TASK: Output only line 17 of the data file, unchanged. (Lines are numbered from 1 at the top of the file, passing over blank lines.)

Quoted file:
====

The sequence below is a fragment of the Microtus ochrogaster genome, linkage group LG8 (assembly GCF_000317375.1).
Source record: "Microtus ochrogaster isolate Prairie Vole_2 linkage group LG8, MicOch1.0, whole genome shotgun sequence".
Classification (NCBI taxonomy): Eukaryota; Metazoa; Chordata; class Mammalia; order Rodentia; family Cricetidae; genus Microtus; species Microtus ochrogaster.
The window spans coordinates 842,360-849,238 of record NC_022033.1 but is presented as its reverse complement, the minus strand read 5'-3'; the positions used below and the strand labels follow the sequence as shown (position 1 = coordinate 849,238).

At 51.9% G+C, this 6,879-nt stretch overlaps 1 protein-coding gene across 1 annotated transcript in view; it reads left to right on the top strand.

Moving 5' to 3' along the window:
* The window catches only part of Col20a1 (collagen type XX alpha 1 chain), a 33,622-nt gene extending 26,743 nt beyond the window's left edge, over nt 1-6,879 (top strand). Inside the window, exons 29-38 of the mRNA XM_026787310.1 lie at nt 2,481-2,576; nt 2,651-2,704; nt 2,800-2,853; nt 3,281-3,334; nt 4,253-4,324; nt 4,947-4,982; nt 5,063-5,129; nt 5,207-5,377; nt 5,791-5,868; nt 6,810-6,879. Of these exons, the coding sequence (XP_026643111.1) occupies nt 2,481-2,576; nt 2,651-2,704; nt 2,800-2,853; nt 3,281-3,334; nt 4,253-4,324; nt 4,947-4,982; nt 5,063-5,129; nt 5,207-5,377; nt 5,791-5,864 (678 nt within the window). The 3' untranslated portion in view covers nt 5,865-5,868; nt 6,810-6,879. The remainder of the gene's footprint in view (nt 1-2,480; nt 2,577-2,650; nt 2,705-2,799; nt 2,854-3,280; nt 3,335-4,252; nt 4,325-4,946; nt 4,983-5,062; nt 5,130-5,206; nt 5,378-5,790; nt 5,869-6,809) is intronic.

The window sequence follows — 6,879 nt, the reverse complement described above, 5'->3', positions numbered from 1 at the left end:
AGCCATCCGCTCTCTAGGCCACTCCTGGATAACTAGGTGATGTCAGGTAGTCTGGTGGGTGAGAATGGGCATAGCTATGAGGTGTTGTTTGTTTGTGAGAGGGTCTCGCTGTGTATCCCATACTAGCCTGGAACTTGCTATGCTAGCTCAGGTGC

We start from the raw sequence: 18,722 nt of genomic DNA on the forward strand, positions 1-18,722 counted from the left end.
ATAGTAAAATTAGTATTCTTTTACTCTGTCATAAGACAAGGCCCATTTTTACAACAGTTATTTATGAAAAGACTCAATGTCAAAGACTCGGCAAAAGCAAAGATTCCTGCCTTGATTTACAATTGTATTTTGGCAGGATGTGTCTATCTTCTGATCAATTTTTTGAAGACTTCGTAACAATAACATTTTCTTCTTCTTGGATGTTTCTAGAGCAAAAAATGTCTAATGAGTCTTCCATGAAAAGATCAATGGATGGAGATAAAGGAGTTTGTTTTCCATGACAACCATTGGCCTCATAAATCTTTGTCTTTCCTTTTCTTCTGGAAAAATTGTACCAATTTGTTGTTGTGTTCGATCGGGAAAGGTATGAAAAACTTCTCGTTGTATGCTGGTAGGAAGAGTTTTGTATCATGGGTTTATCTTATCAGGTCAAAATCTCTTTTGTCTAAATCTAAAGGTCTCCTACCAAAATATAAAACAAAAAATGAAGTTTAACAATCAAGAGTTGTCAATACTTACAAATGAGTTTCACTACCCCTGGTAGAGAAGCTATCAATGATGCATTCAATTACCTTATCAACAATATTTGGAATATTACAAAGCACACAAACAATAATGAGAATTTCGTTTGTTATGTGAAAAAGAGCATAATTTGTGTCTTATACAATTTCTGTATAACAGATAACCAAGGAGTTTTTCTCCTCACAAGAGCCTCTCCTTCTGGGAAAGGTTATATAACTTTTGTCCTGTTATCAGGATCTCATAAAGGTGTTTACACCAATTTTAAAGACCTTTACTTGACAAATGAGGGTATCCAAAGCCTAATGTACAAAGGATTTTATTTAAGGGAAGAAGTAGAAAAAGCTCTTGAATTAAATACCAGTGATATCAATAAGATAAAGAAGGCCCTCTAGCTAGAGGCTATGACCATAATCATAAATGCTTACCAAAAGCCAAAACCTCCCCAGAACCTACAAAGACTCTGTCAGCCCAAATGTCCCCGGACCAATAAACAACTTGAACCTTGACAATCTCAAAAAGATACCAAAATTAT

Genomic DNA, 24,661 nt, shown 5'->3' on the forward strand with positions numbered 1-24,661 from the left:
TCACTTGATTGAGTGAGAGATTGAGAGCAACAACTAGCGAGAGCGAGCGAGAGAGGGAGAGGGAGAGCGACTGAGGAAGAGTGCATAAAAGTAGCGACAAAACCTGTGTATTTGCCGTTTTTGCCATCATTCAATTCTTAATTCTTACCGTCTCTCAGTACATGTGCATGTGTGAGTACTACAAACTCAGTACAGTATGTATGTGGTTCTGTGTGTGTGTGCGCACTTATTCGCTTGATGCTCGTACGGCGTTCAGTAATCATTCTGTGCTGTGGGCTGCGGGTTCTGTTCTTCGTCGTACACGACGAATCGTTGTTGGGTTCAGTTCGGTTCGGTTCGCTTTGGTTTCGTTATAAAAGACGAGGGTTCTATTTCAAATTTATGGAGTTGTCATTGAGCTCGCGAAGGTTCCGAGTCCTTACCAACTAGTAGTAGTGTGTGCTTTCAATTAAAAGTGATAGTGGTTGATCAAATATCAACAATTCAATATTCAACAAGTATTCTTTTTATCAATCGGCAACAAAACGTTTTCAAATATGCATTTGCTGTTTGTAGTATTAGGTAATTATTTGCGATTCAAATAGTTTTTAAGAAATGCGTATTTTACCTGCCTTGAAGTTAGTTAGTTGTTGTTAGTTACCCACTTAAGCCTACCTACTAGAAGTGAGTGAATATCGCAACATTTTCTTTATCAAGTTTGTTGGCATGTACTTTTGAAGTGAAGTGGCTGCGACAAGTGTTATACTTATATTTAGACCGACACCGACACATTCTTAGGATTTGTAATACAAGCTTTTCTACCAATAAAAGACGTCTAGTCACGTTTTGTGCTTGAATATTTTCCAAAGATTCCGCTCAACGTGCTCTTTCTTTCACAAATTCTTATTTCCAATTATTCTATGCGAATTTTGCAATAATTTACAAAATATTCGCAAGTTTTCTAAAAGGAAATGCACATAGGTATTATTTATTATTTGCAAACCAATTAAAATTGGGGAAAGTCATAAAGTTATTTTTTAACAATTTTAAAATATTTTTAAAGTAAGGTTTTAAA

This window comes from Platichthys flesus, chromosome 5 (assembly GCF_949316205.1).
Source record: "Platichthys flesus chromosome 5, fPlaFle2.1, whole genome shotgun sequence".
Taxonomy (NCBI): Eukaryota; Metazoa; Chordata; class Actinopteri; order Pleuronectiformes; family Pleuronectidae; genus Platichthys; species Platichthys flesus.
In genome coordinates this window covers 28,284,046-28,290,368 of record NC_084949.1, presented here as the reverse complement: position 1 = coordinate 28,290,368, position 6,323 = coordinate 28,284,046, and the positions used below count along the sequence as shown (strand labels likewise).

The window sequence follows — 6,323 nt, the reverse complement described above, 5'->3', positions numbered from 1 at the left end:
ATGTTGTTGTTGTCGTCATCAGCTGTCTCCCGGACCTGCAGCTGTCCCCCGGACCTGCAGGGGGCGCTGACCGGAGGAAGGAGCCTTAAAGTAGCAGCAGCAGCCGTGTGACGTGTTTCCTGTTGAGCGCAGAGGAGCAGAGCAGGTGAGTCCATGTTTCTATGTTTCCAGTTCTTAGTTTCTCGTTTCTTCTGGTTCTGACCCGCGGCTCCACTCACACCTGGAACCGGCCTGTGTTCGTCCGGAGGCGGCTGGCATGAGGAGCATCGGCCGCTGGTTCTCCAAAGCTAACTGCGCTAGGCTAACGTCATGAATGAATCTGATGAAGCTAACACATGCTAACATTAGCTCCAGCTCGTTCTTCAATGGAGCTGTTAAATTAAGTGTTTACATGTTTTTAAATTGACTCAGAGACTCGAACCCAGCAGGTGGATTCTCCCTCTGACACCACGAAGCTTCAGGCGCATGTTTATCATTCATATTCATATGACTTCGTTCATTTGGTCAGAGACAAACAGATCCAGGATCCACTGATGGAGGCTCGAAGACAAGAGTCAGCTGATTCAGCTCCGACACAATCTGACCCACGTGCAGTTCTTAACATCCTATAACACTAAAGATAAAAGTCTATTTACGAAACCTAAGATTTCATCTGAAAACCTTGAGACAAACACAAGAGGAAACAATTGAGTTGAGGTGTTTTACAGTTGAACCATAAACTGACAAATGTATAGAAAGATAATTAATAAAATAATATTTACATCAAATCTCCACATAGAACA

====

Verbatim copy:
In genome coordinates this window covers 28,284,046-28,290,368 of record NC_084949.1, presented here as the reverse complement: position 1 = coordinate 28,290,368, position 6,323 = coordinate 28,284,046, and the positions used below count along the sequence as shown (strand labels likewise).